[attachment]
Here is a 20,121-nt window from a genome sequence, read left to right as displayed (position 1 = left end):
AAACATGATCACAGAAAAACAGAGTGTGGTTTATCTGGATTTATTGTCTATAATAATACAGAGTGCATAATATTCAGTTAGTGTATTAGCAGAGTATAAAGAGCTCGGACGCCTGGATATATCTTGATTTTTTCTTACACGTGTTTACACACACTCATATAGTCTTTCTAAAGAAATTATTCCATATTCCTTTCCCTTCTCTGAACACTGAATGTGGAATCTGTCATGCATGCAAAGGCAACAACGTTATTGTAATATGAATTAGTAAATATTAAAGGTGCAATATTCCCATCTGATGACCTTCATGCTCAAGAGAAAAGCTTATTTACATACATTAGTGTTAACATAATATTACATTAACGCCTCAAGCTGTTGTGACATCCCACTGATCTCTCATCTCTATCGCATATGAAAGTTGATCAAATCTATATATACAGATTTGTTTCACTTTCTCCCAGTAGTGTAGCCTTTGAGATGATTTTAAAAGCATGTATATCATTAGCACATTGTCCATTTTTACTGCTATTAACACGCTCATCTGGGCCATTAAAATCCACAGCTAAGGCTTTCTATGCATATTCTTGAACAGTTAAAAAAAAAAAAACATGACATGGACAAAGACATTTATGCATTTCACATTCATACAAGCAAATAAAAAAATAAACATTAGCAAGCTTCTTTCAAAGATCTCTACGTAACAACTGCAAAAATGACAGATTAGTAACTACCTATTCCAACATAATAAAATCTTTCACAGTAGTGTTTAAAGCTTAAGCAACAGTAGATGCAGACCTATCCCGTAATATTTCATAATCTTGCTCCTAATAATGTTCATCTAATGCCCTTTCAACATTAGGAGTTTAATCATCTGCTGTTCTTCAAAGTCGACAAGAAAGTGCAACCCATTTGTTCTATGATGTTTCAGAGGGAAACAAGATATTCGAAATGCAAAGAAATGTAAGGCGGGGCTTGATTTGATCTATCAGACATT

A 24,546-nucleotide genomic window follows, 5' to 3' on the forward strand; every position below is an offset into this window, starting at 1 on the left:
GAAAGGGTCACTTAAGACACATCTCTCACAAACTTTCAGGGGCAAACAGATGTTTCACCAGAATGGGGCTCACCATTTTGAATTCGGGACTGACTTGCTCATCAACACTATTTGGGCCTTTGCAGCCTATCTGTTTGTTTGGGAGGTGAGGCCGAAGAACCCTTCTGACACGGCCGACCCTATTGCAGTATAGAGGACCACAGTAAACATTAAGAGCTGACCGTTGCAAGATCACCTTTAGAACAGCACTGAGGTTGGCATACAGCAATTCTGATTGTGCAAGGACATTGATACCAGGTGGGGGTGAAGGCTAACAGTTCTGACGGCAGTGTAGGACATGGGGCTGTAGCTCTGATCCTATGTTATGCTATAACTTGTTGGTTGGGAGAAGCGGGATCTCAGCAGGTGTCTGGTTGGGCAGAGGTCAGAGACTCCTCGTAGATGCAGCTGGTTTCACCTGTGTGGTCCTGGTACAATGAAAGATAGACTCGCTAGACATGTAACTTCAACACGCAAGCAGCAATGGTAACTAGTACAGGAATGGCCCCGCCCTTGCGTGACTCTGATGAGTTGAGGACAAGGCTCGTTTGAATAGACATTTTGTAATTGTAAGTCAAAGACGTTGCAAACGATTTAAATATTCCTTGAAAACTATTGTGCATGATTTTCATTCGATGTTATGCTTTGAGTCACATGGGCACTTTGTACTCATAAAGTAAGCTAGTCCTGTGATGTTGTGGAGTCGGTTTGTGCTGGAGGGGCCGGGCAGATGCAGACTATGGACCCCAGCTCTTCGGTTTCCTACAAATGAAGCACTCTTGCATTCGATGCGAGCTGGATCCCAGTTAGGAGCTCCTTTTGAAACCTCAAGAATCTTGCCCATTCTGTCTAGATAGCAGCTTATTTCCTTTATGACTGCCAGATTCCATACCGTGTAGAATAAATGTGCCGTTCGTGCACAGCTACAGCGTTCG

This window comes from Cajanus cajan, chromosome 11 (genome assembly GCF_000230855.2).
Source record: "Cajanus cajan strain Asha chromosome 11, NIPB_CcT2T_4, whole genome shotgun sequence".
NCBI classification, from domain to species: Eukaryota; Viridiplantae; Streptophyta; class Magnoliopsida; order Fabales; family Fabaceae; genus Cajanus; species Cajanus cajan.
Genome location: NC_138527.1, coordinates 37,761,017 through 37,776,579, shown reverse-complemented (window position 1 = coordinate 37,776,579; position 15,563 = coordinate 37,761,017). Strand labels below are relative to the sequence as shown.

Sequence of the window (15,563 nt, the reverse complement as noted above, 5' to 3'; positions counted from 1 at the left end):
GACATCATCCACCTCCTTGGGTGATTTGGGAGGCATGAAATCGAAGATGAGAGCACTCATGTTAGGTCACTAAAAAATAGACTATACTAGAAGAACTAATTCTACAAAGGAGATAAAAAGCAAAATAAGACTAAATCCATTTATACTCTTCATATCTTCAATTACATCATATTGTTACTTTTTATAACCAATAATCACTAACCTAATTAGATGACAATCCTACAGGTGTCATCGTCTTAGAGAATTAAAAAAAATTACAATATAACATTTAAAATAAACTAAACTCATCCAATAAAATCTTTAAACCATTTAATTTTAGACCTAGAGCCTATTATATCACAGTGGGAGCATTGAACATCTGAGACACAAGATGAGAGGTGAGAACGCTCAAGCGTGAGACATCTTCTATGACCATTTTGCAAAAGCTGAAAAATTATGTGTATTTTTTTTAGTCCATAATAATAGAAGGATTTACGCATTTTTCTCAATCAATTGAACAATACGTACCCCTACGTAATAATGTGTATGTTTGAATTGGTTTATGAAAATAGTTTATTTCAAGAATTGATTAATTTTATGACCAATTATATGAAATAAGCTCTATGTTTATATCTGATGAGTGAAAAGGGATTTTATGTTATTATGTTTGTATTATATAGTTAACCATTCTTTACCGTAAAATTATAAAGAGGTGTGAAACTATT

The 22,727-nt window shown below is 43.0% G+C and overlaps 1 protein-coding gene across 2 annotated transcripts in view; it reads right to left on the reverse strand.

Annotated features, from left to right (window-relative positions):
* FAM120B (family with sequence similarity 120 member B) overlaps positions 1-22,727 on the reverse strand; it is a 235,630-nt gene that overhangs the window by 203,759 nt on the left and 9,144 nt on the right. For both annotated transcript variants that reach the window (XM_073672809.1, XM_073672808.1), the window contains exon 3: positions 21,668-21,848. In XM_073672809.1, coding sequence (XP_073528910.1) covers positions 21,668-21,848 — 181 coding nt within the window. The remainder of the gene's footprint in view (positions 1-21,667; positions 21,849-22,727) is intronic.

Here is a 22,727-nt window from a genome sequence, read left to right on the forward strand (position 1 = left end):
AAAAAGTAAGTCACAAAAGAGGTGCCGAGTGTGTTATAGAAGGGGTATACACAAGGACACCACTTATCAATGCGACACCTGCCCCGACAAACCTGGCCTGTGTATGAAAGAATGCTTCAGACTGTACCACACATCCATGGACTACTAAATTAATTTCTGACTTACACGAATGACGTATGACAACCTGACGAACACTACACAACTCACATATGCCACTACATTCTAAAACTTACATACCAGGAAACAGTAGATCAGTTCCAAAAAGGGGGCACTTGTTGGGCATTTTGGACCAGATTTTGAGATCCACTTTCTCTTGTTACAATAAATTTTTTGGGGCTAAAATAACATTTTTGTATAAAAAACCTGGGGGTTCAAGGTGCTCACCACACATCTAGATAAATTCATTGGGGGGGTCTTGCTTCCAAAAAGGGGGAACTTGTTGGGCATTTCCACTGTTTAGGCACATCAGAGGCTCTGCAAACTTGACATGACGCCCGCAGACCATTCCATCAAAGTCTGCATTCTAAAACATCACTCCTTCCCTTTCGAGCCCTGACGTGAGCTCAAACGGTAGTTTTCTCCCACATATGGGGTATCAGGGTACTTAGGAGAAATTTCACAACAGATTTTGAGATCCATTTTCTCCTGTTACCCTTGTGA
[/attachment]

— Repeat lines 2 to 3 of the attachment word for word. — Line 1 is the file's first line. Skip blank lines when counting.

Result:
AAACATGATCACAGAAAAACAGAGTGTGGTTTATCTGGATTTATTGTCTATAATAATACAGAGTGCATAATATTCAGTTAGTGTATTAGCAGAGTATAAAGAGCTCGGACGCCTGGATATATCTTGATTTTTTCTTACACGTGTTTACACACACTCATATAGTCTTTCTAAAGAAATTATTCCATATTCCTTTCCCTTCTCTGAACACTGAATGTGGAATCTGTCATGCATGCAAAGGCAACAACGTTATTGTAATATGAATTAGTAAATATTAAAGGTGCAATATTCCCATCTGATGACCTTCATGCTCAAGAGAAAAGCTTATTTACATACATTAGTGTTAACATAATATTACATTAACGCCTCAAGCTGTTGTGACATCCCACTGATCTCTCATCTCTATCGCATATGAAAGTTGATCAAATCTATATATACAGATTTGTTTCACTTTCTCCCAGTAGTGTAGCCTTTGAGATGATTTTAAAAGCATGTATATCATTAGCACATTGTCCATTTTTACTGCTATTAACACGCTCATCTGGGCCATTAAAATCCACAGCTAAGGCTTTCTATGCATATTCTTGAACAGTTAAAAAAAAAAAAACATGACATGGACAAAGACATTTATGCATTTCACATTCATACAAGCAAATAAAAAAATAAACATTAGCAAGCTTCTTTCAAAGATCTCTACGTAACAACTGCAAAAATGACAGATTAGTAACTACCTATTCCAACATAATAAAATCTTTCACAGTAGTGTTTAAAGCTTAAGCAACAGTAGATGCAGACCTATCCCGTAATATTTCATAATCTTGCTCCTAATAATGTTCATCTAATGCCCTTTCAACATTAGGAGTTTAATCATCTGCTGTTCTTCAAAGTCGACAAGAAAGTGCAACCCATTTGTTCTATGATGTTTCAGAGGGAAACAAGATATTCGAAATGCAAAGAAATGTAAGGCGGGGCTTGATTTGATCTATCAGACATT

A 24,546-nucleotide genomic window follows, 5' to 3' on the forward strand; every position below is an offset into this window, starting at 1 on the left: